Over and over again, I say to be consistent. So much of my advice includes the "be consistent" admonition. Consistency is likely to require some sacrifice on your part and the part of family members.
This idea of sacrifice is much easier when the child is the only child. When you are sleep training with your only child, you can more easily put things on hold for a couple of weeks than when you have an older sibling itching to get out of the house and go to the park. If you have older children at home, sacrifice is still necessary, but your efforts might take a little longer. You are likely going to need to compromise and have all children make some sacrifices. New baby will have to take some naps away from home. Older child will need to play at home sometimes.
So when you are working on something new and want to get it solidified, I recommend you maintain consistency. To do this, I often pick a time I know I can easily devote a couple of weeks to the process. Stay home and letting him get it. Plan on two weeks of really committing your time to it. If there are really bad days and you have to get out, go ahead, but try to make those very seldom and definitely not more than one nap a day (if sleep training). The effort will help him get on track. I did some major sacrificing when Kaitlyn was a baby, and it really paid off.
I purposefully planned Kaitlyn's birth to be at a time of year I knew we could commit to staying home and letting her establish her schedule. I realize not everyone has that luxury, but it is something we were able to do. We were all over the place when Brayden started sleep training. It was the middle of July and family activities were everywhere, and everyone wanted a piece of our new little baby. After about a month I realized what we were doing to him and we decided to tell people "no" and put Brayden's need for consistency above our desire to please those around us. We dedicated a good two weeks to staying home and letting him get it. He very quickly improved.
Remember, you have to establish a normal to return to. When you stretch a rubber band and then let go, it returns to where it is anchored. But what if there is no anchor? That rubber band can fly to any, random spot in the room. Create a solid schedule for your baby to hold fast to. It is well worth the effort and sacrifice it takes.
The same idea applies to whatever you are working on, though the length of time you need to devote before baby is solid will vary based on baby's personality and experience with schedules. For example, if you have a flexible 8 month old learning independent playtime who already has a predictable schedule, it might only take a week to get independent play incorporated. Or if your baby is not so flexible, it might take several weeks.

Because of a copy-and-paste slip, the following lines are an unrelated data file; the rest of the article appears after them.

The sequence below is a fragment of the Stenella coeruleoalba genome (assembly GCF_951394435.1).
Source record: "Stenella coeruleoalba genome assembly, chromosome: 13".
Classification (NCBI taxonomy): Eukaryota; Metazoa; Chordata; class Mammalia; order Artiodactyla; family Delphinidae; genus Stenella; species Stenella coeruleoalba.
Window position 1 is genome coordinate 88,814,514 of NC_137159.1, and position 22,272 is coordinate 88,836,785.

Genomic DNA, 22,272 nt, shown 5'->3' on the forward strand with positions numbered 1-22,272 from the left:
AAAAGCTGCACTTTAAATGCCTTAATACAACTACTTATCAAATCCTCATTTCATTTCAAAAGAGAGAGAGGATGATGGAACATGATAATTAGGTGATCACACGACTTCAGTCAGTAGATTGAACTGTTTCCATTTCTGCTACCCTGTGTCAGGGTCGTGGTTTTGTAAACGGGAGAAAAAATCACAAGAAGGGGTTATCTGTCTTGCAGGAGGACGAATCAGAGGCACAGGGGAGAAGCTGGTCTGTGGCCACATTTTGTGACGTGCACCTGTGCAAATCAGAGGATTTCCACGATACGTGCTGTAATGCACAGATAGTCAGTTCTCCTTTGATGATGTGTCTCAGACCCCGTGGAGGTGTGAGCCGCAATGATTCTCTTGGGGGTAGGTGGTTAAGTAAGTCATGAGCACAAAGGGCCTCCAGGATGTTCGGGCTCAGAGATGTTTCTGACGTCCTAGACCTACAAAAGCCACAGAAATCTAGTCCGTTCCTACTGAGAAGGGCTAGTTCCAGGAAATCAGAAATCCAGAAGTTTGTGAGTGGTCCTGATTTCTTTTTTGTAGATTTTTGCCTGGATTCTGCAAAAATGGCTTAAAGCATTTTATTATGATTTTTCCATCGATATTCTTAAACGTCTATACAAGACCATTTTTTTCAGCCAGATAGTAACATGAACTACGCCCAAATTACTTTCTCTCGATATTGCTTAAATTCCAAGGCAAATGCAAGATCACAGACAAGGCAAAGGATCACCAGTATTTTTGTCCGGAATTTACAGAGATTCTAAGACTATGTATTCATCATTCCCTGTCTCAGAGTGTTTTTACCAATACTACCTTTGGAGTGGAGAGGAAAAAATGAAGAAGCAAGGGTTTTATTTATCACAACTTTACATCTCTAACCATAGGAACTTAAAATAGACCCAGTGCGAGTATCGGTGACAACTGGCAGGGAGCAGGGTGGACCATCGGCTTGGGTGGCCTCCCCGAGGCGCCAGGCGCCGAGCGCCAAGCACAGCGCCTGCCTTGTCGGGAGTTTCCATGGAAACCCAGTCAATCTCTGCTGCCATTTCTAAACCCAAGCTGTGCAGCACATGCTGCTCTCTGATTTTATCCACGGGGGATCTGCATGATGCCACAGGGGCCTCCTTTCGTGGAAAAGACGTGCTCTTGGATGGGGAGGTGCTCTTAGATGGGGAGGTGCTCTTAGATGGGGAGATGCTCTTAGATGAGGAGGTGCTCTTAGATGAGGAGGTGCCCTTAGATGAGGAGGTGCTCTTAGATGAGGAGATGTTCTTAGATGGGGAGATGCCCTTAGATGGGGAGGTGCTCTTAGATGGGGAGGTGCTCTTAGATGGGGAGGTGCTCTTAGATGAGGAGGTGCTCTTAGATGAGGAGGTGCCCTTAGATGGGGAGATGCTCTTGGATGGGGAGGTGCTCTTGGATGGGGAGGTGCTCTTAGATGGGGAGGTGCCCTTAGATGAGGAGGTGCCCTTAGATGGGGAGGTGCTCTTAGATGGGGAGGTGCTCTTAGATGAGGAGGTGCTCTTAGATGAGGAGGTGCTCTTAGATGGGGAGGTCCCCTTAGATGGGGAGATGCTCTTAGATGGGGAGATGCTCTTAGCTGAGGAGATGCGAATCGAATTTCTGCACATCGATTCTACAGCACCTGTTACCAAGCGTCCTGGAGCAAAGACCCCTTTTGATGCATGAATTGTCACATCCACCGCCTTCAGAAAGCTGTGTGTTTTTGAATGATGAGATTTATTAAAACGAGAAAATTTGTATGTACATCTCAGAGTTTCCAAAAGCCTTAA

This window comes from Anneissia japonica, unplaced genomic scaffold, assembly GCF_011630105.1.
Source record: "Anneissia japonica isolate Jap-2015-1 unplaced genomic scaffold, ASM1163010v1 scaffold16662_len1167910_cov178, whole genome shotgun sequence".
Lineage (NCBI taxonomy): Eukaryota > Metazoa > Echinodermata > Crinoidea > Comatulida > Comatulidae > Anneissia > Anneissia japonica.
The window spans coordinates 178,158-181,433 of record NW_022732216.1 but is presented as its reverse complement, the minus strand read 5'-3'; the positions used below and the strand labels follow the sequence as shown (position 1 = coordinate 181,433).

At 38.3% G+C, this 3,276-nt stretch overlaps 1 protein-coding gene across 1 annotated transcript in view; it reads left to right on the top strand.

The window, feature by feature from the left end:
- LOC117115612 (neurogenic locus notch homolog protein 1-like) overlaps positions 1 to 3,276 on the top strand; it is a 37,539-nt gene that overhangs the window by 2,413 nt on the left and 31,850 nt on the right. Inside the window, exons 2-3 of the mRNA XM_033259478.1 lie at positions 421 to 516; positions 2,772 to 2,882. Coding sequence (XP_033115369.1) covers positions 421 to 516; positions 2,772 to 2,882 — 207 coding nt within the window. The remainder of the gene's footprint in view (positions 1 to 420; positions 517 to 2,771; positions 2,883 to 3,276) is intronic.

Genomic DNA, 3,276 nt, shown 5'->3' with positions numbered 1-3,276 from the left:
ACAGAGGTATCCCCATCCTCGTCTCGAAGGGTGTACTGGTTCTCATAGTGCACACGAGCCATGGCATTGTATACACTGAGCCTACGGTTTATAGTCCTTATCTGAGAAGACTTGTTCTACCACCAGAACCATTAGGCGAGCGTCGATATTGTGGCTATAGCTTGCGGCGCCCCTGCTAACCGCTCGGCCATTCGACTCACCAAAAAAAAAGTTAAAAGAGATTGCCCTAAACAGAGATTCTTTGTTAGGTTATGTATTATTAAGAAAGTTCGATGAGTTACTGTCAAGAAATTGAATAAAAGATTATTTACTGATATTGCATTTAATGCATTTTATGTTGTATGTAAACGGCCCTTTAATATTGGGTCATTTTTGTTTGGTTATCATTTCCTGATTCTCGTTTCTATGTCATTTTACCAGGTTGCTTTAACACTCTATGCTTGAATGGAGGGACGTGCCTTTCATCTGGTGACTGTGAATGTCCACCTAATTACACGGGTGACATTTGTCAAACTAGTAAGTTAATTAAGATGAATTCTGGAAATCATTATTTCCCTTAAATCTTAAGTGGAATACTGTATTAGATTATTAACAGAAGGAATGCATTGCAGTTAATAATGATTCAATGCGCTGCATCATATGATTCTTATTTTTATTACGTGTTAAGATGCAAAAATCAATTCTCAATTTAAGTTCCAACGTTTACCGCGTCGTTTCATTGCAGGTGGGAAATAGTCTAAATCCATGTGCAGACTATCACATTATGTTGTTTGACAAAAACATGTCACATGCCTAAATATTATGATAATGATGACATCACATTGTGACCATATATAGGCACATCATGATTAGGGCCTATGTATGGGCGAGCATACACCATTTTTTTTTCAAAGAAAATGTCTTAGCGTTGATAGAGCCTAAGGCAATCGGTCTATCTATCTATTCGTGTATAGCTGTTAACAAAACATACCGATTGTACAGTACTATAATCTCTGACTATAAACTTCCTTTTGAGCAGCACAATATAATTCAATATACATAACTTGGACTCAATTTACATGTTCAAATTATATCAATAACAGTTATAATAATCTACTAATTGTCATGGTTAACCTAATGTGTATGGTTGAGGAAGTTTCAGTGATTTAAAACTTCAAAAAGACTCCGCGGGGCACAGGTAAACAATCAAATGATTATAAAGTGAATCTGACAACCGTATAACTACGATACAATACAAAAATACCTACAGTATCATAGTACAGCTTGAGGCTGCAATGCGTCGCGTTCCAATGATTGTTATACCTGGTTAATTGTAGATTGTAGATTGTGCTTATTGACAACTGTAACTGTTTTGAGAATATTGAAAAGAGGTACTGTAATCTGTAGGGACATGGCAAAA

While you are introducing things that you have some control over the time of day they happen, put them at a time of day you know you can most easily maintain consistency. I have independent play in the mornings. I know I will be home in the mornings. I have it at a time of day I know I am home 98% of the time. That way, it can easily remain a consistent part of our day.
It can be emotionally taxing to devote time to establishing consistency. I would just remind you that it is but for a season. It is well worth the effort to get something solidified. Then your baby can be more flexible, giving your more freedom in the long run. Stay home and work on those new discipline tactics. Then when you take your toddler to the store, you can correct him with confidence, knowing what works and what doesn't. You can attend public affairs without fear. The sacrifice gives you greater freedoms in the future. As a parent, you will often need to make sacrifices for your children. Hang in there, do what you can to maintain your sanity, and remember those sacrifices will pay off in the end.
All of that said, I also caution against locking yourself up until your child enters kindergarten. While you do want to establish consistency, remember that consistency will help you and your family to enjoy life more fully. You have the consistency so that you can go to that social function and enjoy yourself. So you can go to the park and be able to easily control your toddler's interaction and reaction with other children. You don't want to sit in the house all day every day in fear of messing up your schedule. You can have days where things are off. You can easily go back when you know where you came from.